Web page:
Alex behind in his 911 followed my lead and we both dodged another bullet.

All of this happened within mere seconds and still in the pre-dawn darkness.

Alex’s voice boomed over the two-way radio. “If one more thing happens, I’m grabbing the nearest hotel and not driving my Porsche until Friday the 13th is over!”

“Copy that!” I shouted back. “This is totally nuts!”

Alex came back on, “The car behind me totally spun out too, I think we left a bunch of carnage back there.”

“Sweet Jesus!” I replied.

These incidents could be taken as seriously bad omens of the disasters that could yet unfold after we joined the 18 other Porsches on the Muskoka ramble. After all, it was not yet even 8 a.m., we still had a full day of spirited driving ahead — including, for Alex and I, a three-hour return trip back to Niagara.

Thankfully the Autumn Blaze Muskoka Ramble went off without a hitch.

The autumn colours were indeed set ablaze in a fiery orange, yellow and red all around us. The Muskoka peak was pushed back from late September to mid-October, special thanks to the warm fall…

Our group met up at 9 a.m. just off highway 400 in Port Severn. It was overcast and the clouds would deliver some rain during the day but nothing too major.

Due to the Cranberry Festival, our route was slightly modified to avoid the throngs of people and cars in tiny Bala.

Instead we cruised along the bottom of Lake Joseph, grabbed the delightfully twisty Highway 7 through Port Sandfield, popped into the village of Rosseau for a quick break, then hit Highway 3, nice and twisty, through Huntsville and past Deerhurst Resort, on to Portevino restaurant for a delicious buffet lunch.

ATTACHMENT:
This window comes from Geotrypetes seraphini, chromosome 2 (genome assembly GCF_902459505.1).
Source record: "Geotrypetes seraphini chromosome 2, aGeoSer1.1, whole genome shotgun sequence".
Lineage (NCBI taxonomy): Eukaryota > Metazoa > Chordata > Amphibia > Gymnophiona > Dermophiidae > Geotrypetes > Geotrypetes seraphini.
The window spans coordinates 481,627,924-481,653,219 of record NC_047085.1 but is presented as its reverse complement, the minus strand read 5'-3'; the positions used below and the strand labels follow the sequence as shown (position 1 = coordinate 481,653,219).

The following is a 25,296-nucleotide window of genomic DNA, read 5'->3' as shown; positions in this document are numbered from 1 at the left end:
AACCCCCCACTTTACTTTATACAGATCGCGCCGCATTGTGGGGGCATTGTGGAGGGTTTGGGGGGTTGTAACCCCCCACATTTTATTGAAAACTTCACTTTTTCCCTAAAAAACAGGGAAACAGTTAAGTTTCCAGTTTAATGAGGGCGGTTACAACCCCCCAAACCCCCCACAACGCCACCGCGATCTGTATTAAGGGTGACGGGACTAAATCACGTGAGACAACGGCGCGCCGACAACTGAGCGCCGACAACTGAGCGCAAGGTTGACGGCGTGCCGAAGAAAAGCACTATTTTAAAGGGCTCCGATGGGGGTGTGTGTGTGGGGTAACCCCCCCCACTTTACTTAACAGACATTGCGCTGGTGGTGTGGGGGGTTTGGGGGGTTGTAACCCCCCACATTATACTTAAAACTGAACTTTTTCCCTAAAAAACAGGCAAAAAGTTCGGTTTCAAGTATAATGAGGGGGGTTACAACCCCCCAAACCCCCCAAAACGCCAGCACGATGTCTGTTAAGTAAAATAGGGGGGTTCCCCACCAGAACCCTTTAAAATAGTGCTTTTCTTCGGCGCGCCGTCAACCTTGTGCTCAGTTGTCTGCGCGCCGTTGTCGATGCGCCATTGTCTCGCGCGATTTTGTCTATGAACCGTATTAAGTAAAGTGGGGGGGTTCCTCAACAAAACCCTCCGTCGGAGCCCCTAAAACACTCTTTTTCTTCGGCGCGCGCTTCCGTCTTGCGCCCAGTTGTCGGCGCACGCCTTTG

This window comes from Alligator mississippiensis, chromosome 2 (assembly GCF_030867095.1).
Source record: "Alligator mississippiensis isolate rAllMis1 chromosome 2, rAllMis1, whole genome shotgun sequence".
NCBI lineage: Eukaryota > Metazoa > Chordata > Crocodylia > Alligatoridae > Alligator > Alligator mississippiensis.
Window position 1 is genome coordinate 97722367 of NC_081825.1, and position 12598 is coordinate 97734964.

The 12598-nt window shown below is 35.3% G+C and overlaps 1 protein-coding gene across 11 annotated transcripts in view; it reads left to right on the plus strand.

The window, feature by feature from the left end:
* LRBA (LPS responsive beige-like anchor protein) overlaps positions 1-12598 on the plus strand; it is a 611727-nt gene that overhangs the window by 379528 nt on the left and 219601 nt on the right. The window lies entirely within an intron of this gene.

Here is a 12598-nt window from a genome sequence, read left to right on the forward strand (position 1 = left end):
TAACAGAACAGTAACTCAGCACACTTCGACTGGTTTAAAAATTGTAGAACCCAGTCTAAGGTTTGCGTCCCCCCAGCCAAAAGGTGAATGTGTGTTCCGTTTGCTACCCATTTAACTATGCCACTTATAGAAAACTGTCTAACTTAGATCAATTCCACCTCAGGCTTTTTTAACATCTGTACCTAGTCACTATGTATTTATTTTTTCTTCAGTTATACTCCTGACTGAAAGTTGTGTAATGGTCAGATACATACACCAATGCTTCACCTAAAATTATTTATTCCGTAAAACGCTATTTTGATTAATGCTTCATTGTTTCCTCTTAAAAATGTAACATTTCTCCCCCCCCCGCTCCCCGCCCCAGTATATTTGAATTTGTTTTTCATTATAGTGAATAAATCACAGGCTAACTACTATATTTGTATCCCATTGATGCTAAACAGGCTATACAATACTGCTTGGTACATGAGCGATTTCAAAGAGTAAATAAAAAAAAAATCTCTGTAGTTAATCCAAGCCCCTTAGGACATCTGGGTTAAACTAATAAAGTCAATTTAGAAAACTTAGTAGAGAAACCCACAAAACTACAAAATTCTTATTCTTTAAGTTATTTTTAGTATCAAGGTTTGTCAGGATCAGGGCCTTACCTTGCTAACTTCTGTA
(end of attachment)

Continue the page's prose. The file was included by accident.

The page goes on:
The autumn colours were indeed set ablaze in a fiery orange, yellow and red all around us. The Muskoka peak was pushed back from late September to mid-October, special thanks to the warm fall, so this was one good thing about our Friday the 13th date with destiny.

More twists and turns came afterwards as the pack of Porsches wound along the bottom of Mary Lake, the smaller Longs Lake, skirting Three Mile Lake, back around Lake Rosseau, to end the drive at Crossroads restaurant, once again in the village of Rousseau. Many enjoyed a beverage and some chitchat before saying good-bye.

Thankfully, other than the two early-morning near misses, superstition did not play a role and the Autumn Blaze Muskoka Ramble was a big success. Well, unless your name is Oliver Collins, the club member who unfortunately didn’t quite make it to the starting point and instead spent the day searching the Midland-Barrie area for a new tire after one on his red 1995 911 Carrera suffered a puncture.

Special thanks to James Biggar, my co-host for this ramble and also the co-host for the popular July Muskoka ramble, who did a fantastic job safely leading our convoy through the northern woods and around the various waterways.

When we started planning in August, James asked, “Are you sure you want to do this on Friday the 13th?”

Next time I won’t be so sure. </>